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The bright look of surprise

Author: Dr. Ali Khwaja

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The bright look of surprise

The bright look of surprise, the glow of recognition, the thrill of the encounter – when you meet someone you are fond of, either alone or in a party after a long time, there is so much excitement. We give a warm handshake, a hug, or a friendly pat. We inevitably ask, “Where were you?” and are ready to start off catching up with what happened to us during this time.

Earlier such an encounter would lead to exited conversations, expressions of joy or concern, inquiring about so many things, and maybe sitting down over a cup of tea to talk nostalgically. But nowadays I have noticed, the moment we meet the person, out come the mobiles, and a series of selfies or photographs begins. Someone wants the whole group, another wants an exclusive pic with one of them, someone else wants to stand between two close friends. Check mobiles, not very happy, and someone is called in to take few more photographs while we strike poses.

The bright look of surprise

There is an immediate exchange of Whatsapp numbers and a forceful request that the photos should be forwarded at the earliest. What happens after that I don’t get to see, because I do not have a smartphone, but I can guess that a lot of time is then spent ‘uploading’, ‘forwarding’, ‘commenting’ and ‘like-ing’. Some curious people who were not present there probably log in and check out what we were doing with whom and when.

I’m looking for people who are just willing to show genuine affection, concern and joy, to spend those valuable few minutes talking, looking into each others’ eyes, and exchanging the warmth of a touch.

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The other side of Loneliness

Author: Raju Thomas

Perma-link for article: https://www.banjaraacademy.org/the-other-side-of-loneliness-by-author-raju-thomas

Loneliness is considered as something unpleasant or an undesirable state of existence, associated with being alone. But it is possible for a person to be alone, but not lonely. The reverse can also be true. He may be having so many people around him and interacting with them, but at the same time he may still harbor a sense of loneliness within himself. Is loneliness just a symptom of a lack of physical companionship and social interactions, or something else? Loneliness, in its essence, is just an emotion, a feeling of being isolated and left out from the mainstream in the flow of life. It is such a feeling which is harmful to one’s well being.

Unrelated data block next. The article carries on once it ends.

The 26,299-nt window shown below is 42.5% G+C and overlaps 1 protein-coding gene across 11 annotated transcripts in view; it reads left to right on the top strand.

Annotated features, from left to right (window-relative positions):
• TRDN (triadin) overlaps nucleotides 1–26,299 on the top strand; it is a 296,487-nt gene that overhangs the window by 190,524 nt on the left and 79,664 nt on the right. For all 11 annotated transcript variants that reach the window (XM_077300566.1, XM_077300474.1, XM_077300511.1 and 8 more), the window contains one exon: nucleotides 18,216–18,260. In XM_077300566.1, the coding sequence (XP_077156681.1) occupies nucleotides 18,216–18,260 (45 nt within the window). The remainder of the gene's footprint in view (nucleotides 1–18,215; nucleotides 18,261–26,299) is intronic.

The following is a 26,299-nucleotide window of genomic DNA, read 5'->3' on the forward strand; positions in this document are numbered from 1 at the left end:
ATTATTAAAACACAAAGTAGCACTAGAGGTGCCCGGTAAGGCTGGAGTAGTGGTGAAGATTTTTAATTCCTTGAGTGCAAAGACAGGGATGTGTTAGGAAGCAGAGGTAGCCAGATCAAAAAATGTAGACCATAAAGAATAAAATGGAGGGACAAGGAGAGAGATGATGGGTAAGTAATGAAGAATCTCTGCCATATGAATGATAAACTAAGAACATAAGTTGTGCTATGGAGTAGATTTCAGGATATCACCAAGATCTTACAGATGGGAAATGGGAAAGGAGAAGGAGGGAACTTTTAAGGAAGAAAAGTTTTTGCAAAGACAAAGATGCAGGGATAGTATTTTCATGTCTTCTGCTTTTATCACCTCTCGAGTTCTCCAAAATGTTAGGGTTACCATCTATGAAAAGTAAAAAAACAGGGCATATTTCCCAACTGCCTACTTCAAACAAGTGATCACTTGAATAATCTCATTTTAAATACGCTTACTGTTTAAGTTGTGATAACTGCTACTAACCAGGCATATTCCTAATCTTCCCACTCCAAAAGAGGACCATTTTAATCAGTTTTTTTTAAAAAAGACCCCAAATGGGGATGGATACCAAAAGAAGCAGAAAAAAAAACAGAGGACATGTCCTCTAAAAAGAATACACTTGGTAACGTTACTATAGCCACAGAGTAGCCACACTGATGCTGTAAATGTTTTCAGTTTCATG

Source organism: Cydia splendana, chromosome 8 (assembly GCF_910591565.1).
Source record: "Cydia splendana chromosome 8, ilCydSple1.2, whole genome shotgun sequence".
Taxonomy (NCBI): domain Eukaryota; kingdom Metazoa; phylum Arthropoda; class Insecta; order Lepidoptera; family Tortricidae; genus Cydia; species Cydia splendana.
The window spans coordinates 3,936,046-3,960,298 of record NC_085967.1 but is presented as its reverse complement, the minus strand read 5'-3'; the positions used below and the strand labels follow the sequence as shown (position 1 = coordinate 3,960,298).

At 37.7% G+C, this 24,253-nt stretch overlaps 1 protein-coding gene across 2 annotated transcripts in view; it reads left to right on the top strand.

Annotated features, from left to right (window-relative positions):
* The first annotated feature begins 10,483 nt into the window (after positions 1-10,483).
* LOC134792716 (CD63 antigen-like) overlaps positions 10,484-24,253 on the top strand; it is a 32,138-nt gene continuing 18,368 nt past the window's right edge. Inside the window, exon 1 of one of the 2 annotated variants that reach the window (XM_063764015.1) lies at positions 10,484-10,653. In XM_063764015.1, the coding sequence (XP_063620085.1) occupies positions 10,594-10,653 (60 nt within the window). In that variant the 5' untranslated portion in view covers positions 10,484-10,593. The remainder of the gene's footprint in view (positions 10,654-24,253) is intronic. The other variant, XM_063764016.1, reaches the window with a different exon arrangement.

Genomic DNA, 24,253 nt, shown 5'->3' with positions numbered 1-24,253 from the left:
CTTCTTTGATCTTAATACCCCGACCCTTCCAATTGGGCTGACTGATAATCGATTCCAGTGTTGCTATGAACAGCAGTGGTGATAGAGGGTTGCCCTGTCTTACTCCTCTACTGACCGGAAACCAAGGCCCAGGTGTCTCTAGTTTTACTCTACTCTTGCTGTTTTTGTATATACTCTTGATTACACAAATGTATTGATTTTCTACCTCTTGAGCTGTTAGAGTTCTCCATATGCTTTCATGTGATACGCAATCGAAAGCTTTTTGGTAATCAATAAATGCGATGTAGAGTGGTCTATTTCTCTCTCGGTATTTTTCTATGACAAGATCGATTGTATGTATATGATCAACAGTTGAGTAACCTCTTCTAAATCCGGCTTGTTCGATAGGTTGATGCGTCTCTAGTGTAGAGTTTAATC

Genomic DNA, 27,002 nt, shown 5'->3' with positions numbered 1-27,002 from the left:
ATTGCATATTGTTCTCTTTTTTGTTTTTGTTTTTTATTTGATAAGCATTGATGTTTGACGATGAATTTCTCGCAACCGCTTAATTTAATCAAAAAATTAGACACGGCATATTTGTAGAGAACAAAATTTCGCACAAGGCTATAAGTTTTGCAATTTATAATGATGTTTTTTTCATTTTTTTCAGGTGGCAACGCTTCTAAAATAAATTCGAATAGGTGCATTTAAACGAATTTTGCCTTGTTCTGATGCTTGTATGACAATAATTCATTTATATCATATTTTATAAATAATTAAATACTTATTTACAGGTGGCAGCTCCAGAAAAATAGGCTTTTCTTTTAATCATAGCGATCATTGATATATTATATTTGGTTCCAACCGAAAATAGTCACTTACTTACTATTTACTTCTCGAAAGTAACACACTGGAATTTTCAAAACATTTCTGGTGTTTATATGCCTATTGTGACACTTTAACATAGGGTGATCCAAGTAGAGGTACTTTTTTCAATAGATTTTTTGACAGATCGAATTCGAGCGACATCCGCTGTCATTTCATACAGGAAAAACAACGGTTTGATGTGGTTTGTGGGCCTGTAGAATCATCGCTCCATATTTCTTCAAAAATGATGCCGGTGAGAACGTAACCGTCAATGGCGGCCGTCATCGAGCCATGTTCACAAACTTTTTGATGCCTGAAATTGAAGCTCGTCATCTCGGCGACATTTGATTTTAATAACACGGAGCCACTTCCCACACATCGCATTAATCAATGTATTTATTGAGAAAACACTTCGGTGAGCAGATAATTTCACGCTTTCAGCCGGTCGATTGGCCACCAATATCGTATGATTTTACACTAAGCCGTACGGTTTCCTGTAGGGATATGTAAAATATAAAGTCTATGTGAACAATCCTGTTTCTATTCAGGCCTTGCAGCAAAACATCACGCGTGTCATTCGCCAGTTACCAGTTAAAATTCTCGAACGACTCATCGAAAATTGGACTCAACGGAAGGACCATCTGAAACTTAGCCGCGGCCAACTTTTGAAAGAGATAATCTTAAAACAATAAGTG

What is the real cause of this mental sickness -if I can put it that way-of loneliness? Every person can be thought of as living in two parallel worlds at the same time, an inner world and an outer world, and there is often a gap between what happens in these two worlds. He tries to tune his behavior to satisfy the dictates of the outer world, disregarding what he really would like doing. It is the existence of such a gap which makes him feel that nobody understands him and creates a sense of loneliness. This is just a negative feeling and it is a consequence of the mismatch between his projected outer life and his inner self. More the gap, more is this feeling of loneliness. While reaching out to a person who is feeling lonely could help reduce his sense of loneliness, the real antidote to loneliness, I think, would be leading a life with more authenticity. This means living a life more in tune with one’s innermost feelings. This, in turn, would bring a sense of peace and mental satisfaction. So long as this is achieved, whether one is alone or surrounded by any number of people, he can never feel lonely. This is perhaps the real meaning of the word ‘solitude‘. It is in this type of solitude that hermits live, spending their life in isolation in faraway places. They may be alone, but do not feel lonely.

As mentioned above, loneliness is a negative emotion of feeling isolated, and unable to communicate such a feeling to others. A person who feels lonely cannot easily appreciate such feelings in another individual. In other words, loneliness is something which cannot be shared. But this is not true of solitude, the feeling of which can be shared. One doesn’t have to be in a remote place, away from everybody to enjoy the bliss of solitude. It is also easier for a person who understands the difference between loneliness and solitude to reach out to help the really lonely people.